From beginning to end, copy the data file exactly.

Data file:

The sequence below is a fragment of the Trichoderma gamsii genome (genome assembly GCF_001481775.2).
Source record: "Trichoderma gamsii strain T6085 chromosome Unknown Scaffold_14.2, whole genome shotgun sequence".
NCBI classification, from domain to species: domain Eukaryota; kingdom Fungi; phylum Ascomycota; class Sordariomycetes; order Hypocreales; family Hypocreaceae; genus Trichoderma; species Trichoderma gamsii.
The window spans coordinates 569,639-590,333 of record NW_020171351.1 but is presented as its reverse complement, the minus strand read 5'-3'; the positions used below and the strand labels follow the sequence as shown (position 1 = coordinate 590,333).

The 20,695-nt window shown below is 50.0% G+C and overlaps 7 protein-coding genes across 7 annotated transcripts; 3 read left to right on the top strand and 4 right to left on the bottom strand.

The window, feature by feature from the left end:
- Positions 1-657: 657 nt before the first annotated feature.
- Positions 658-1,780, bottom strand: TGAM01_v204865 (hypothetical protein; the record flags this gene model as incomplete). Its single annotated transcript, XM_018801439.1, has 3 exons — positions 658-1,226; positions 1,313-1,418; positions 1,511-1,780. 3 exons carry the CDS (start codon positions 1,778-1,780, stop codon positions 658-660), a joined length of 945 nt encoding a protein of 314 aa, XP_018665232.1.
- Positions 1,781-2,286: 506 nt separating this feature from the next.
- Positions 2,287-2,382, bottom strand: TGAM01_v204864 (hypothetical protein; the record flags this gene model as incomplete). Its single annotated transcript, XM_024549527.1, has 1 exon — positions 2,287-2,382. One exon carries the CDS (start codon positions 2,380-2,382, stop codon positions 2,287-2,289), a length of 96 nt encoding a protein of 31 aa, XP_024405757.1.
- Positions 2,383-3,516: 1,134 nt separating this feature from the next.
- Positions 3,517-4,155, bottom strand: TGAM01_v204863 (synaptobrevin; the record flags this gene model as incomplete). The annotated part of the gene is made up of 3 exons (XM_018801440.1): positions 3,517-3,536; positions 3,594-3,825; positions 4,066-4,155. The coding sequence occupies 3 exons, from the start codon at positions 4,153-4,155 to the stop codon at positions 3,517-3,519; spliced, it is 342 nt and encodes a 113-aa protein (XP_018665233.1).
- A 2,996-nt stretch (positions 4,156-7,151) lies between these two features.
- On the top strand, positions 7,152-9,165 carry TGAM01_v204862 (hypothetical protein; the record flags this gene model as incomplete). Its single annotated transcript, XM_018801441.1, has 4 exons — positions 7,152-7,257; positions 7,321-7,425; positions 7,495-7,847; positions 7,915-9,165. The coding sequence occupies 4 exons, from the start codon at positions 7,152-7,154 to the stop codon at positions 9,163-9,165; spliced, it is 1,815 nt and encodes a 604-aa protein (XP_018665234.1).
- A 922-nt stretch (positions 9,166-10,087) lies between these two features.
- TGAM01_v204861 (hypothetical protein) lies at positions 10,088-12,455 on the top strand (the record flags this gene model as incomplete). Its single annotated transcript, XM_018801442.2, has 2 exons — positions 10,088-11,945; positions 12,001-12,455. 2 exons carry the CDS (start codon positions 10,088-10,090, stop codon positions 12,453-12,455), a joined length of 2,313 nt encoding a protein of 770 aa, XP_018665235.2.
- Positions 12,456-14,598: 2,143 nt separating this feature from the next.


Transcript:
The sequence below is a fragment of the Trichoderma gamsii genome (genome assembly GCF_001481775.2).
Source record: "Trichoderma gamsii strain T6085 chromosome Unknown Scaffold_14.2, whole genome shotgun sequence".
NCBI classification, from domain to species: domain Eukaryota; kingdom Fungi; phylum Ascomycota; class Sordariomycetes; order Hypocreales; family Hypocreaceae; genus Trichoderma; species Trichoderma gamsii.
The window spans coordinates 569,639-590,333 of record NW_020171351.1 but is presented as its reverse complement, the minus strand read 5'-3'; the positions used below and the strand labels follow the sequence as shown (position 1 = coordinate 590,333).

The 20,695-nt window shown below is 50.0% G+C and overlaps 7 protein-coding genes across 7 annotated transcripts; 3 read left to right on the top strand and 4 right to left on the bottom strand.

The window, feature by feature from the left end:
- Positions 1-657: 657 nt before the first annotated feature.
- Positions 658-1,780, bottom strand: TGAM01_v204865 (hypothetical protein; the record flags this gene model as incomplete). Its single annotated transcript, XM_018801439.1, has 3 exons — positions 658-1,226; positions 1,313-1,418; positions 1,511-1,780. 3 exons carry the CDS (start codon positions 1,778-1,780, stop codon positions 658-660), a joined length of 945 nt encoding a protein of 314 aa, XP_018665232.1.
- Positions 1,781-2,286: 506 nt separating this feature from the next.
- Positions 2,287-2,382, bottom strand: TGAM01_v204864 (hypothetical protein; the record flags this gene model as incomplete). Its single annotated transcript, XM_024549527.1, has 1 exon — positions 2,287-2,382. One exon carries the CDS (start codon positions 2,380-2,382, stop codon positions 2,287-2,289), a length of 96 nt encoding a protein of 31 aa, XP_024405757.1.
- Positions 2,383-3,516: 1,134 nt separating this feature from the next.
- Positions 3,517-4,155, bottom strand: TGAM01_v204863 (synaptobrevin; the record flags this gene model as incomplete). The annotated part of the gene is made up of 3 exons (XM_018801440.1): positions 3,517-3,536; positions 3,594-3,825; positions 4,066-4,155. The coding sequence occupies 3 exons, from the start codon at positions 4,153-4,155 to the stop codon at positions 3,517-3,519; spliced, it is 342 nt and encodes a 113-aa protein (XP_018665233.1).
- A 2,996-nt stretch (positions 4,156-7,151) lies between these two features.
- On the top strand, positions 7,152-9,165 carry TGAM01_v204862 (hypothetical protein; the record flags this gene model as incomplete). Its single annotated transcript, XM_018801441.1, has 4 exons — positions 7,152-7,257; positions 7,321-7,425; positions 7,495-7,847; positions 7,915-9,165. The coding sequence occupies 4 exons, from the start codon at positions 7,152-7,154 to the stop codon at positions 9,163-9,165; spliced, it is 1,815 nt and encodes a 604-aa protein (XP_018665234.1).
- A 922-nt stretch (positions 9,166-10,087) lies between these two features.
- TGAM01_v204861 (hypothetical protein) lies at positions 10,088-12,455 on the top strand (the record flags this gene model as incomplete). Its single annotated transcript, XM_018801442.2, has 2 exons — positions 10,088-11,945; positions 12,001-12,455. 2 exons carry the CDS (start codon positions 10,088-10,090, stop codon positions 12,453-12,455), a joined length of 2,313 nt encoding a protein of 770 aa, XP_018665235.2.
- Positions 12,456-14,598: 2,143 nt separating this feature from the next.